Can you actually get hearing loss from a very loud human being?
Because of reasons I am currently forced to live with my sister who is literally never quiet, save for eating and sleeping. Today, she has been beating the piano on full blast and singing so loudly that me and mom literally have to shout at each other to have a conversation.
Can you actually get long-term hearing damage from someone making constant noise, even without sound amplifiers?
Well imagine working in a factory with lots of heavy machinery that make noise. Might not seem harmful at first but as it's constantly buzzing in your ears, the specific frequencies and dB levels slowly desensitise your hearing.
That's why your ears ring after a loud show or a night club, your ears compensate after being exposed to specific frequencies and dB levels.
In response to your question.. Probably not unless she's around or over 85-90dB. Regardless.. That would be terribly irritating and I'd be pissed having to deal with that constantly.
Unrelated to your question.. Why the fuck do people replace the word "except" with the word "save"..?? Is this gramatically correct somehow or is my frustration with people doing this justified? It just doesn't make sense to me to replace the word "except" or even a short form "sept" (or something along those lines) with the word "save".
Oh, she isn't bad at it.She's even gotten lessons and all. She's just very, very loud. Like, trained-professional-opera-singer -loud.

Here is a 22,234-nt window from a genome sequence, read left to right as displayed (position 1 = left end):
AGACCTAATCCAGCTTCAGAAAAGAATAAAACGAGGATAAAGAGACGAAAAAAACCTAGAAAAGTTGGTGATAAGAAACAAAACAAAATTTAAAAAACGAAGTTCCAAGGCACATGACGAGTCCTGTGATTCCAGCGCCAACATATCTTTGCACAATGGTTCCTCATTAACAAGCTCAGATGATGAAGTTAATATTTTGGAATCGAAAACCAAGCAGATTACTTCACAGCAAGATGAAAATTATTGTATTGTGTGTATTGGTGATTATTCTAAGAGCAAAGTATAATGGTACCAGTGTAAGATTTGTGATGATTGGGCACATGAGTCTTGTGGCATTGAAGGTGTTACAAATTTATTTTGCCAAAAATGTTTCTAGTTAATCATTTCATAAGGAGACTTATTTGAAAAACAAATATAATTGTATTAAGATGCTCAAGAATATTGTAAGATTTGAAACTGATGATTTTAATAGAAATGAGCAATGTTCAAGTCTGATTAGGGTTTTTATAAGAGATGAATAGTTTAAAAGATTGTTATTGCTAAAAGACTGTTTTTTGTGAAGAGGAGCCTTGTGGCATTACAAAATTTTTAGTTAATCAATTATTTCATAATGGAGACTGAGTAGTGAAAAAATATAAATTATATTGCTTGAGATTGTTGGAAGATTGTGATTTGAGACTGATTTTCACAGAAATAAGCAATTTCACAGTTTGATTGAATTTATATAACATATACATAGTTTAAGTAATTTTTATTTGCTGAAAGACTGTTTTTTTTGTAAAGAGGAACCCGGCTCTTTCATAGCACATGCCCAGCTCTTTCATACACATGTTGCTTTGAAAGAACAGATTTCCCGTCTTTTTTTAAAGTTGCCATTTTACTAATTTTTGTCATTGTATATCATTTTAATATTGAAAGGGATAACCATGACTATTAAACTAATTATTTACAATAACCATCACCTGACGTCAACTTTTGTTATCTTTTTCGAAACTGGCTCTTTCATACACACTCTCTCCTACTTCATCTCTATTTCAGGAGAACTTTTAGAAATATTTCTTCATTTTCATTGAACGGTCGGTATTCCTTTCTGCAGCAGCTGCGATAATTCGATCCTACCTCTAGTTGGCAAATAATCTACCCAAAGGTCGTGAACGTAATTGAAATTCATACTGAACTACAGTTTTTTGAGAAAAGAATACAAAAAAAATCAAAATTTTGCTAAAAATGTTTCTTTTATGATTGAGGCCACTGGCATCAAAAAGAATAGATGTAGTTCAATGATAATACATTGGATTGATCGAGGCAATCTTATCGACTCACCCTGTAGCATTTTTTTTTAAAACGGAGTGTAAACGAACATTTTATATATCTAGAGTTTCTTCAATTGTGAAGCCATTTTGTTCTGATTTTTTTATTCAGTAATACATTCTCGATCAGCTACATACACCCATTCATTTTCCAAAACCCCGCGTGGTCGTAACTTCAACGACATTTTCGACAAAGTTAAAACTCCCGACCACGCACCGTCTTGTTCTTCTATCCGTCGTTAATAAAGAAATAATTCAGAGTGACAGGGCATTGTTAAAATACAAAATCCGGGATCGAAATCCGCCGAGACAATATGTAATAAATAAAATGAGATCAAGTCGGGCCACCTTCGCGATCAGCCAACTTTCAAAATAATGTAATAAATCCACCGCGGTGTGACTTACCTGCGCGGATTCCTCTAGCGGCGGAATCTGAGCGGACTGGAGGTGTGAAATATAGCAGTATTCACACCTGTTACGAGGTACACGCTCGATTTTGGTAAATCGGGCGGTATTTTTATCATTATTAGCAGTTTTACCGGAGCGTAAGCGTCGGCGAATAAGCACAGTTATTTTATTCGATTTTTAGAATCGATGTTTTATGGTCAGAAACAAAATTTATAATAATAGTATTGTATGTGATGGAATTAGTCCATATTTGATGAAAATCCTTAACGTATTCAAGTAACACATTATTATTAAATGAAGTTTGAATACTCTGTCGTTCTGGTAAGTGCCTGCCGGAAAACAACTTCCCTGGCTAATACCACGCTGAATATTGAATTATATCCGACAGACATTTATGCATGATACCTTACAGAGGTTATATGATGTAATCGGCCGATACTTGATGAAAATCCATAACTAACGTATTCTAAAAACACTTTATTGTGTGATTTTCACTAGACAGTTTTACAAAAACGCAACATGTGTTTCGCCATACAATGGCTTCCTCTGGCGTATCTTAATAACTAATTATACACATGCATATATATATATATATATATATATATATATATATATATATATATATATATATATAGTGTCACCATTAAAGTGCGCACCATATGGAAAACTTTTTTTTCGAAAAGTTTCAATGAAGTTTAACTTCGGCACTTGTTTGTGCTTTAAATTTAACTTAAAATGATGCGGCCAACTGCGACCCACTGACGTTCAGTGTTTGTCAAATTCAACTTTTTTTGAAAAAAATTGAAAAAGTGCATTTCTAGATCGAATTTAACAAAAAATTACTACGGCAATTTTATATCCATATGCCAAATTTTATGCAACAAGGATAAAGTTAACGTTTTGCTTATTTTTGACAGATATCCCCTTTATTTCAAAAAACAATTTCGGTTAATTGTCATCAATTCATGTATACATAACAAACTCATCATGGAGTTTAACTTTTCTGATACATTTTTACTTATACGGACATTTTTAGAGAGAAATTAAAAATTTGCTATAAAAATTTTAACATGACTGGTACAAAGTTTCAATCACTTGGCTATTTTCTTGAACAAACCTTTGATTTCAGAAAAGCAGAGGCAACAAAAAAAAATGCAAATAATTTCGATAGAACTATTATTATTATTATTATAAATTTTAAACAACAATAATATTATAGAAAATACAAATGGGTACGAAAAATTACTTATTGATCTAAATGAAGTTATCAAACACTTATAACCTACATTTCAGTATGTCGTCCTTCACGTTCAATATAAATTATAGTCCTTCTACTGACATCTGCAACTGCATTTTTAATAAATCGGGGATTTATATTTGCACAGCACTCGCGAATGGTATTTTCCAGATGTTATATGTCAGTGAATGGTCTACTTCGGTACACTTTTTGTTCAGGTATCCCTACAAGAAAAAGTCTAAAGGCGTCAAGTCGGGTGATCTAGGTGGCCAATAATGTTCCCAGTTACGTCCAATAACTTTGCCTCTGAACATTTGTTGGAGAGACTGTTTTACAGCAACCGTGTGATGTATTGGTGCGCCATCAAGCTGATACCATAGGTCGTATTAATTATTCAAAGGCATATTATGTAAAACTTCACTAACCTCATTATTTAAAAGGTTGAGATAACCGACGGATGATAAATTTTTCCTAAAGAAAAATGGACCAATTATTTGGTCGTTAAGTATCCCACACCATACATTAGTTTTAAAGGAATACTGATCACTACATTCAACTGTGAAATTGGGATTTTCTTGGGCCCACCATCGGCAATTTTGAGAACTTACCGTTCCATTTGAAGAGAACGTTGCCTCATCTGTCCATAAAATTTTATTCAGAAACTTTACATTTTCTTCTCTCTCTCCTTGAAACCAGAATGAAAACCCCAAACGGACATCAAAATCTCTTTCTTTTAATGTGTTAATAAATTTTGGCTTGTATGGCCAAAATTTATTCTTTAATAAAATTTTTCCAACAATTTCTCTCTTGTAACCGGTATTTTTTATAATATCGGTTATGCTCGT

They don't want to guess how to write the word "except".
So you wrote "save" instead of "except" because you didn't know how to spell "except"? I suppose I understand the logic there but "save" isn't even remotely the same word as "except".. And to my knowledge words that aren't even remotely the same generally aren't interchangable.. However your response gives me some vague idea as to why people do this.. Still don't understand how this became a thing but thanks for shedding some light anyways.
me neither, and that's why I'm trying to get a job and move out and do adult things.
(in the past two years, she has made no attempt to get a job)
(she dropped out and moved back in with mom when she realised she doesn't fit in at college)
(she has spent like 1200 euros on Star Wars shit in the past 3 months)
They can be interchanged when "saved" is used properly. For example:
"This list includes everyone except the guy on the left."
"This list includes everyone, save the guy on the left."
While "except" has a negative connotation to it, "save" is has more of a neutral, "putting aside" connotation. So while the common use of "save" is as a verb, it can also be correctly used as a preposition.